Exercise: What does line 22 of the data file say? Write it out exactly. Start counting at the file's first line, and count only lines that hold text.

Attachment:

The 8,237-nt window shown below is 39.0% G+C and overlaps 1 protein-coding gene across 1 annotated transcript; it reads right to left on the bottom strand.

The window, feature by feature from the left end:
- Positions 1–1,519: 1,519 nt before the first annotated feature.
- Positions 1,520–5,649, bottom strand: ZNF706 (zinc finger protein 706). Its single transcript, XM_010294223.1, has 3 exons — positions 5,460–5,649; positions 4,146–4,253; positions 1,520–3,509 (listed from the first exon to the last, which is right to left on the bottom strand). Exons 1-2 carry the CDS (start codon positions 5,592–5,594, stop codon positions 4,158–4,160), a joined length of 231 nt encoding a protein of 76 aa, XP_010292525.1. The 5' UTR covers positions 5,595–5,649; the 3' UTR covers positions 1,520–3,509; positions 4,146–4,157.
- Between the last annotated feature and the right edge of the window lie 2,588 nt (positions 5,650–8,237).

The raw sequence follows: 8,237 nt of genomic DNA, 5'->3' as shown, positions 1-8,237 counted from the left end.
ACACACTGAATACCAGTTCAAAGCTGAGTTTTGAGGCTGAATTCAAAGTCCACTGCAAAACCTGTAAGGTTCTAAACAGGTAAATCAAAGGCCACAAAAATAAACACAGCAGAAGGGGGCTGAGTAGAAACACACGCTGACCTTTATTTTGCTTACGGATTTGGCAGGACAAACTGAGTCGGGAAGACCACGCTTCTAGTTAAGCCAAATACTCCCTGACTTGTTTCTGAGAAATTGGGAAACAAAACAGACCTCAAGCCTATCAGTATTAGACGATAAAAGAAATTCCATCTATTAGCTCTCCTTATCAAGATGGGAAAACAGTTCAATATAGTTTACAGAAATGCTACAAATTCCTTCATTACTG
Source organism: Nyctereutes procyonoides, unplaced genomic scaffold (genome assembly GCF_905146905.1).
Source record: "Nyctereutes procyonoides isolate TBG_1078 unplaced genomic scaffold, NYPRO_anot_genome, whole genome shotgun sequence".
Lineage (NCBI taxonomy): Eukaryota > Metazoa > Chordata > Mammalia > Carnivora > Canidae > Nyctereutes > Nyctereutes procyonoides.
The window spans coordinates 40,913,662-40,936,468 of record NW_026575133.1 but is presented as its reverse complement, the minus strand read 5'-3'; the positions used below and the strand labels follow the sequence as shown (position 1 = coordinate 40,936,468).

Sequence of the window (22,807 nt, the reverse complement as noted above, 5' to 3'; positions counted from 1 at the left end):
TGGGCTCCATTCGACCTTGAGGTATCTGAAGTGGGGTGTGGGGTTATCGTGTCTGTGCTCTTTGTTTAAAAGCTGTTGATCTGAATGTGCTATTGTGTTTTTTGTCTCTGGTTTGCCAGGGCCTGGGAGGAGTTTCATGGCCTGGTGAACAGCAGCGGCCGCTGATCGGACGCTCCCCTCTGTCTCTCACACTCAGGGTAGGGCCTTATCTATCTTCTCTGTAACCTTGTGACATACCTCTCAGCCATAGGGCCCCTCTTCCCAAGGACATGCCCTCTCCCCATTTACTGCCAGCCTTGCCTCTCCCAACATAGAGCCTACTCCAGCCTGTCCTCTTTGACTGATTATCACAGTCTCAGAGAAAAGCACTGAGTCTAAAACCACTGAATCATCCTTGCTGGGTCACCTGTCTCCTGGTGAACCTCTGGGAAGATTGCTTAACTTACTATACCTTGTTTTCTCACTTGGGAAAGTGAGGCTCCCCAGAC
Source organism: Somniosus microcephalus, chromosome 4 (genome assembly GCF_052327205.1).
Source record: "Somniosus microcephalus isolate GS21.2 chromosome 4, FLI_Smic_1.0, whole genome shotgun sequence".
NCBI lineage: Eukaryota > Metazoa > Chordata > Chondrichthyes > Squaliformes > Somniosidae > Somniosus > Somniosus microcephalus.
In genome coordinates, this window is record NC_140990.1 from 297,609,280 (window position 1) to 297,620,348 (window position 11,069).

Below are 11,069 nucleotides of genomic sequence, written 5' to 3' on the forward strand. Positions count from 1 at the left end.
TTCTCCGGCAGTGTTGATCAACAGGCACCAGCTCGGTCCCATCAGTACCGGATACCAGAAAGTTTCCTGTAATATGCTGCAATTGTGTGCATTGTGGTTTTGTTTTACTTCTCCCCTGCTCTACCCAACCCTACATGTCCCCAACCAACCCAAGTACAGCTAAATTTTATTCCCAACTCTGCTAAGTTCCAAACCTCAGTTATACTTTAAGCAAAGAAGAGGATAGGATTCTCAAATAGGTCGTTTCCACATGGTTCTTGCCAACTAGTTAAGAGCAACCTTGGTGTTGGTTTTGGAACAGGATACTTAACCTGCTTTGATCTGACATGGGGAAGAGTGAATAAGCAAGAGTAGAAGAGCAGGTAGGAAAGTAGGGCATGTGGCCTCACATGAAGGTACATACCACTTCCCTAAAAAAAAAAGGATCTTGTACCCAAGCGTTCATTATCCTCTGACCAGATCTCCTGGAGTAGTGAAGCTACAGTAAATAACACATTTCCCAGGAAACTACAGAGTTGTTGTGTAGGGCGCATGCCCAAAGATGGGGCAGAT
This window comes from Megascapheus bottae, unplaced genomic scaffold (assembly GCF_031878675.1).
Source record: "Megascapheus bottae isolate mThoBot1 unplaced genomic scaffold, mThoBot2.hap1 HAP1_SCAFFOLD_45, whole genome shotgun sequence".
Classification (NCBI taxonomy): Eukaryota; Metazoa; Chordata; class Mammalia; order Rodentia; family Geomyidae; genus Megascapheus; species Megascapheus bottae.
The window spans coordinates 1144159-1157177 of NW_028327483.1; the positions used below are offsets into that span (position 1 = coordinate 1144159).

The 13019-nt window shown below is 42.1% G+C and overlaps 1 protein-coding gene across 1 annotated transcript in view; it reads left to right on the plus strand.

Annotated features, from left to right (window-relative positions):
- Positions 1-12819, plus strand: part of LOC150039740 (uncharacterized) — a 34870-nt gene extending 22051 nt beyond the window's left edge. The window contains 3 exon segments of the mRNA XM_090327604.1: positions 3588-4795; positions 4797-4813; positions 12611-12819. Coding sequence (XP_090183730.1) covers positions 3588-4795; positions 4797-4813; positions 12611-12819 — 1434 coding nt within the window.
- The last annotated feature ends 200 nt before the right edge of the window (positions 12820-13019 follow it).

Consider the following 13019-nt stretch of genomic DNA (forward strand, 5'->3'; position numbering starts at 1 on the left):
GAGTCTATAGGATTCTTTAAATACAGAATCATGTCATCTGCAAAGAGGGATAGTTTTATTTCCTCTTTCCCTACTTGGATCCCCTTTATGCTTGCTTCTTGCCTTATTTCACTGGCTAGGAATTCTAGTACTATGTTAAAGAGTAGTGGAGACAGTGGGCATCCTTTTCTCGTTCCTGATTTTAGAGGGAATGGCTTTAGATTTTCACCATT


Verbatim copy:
Classification (NCBI taxonomy): Eukaryota; Metazoa; Chordata; class Mammalia; order Rodentia; family Geomyidae; genus Megascapheus; species Megascapheus bottae.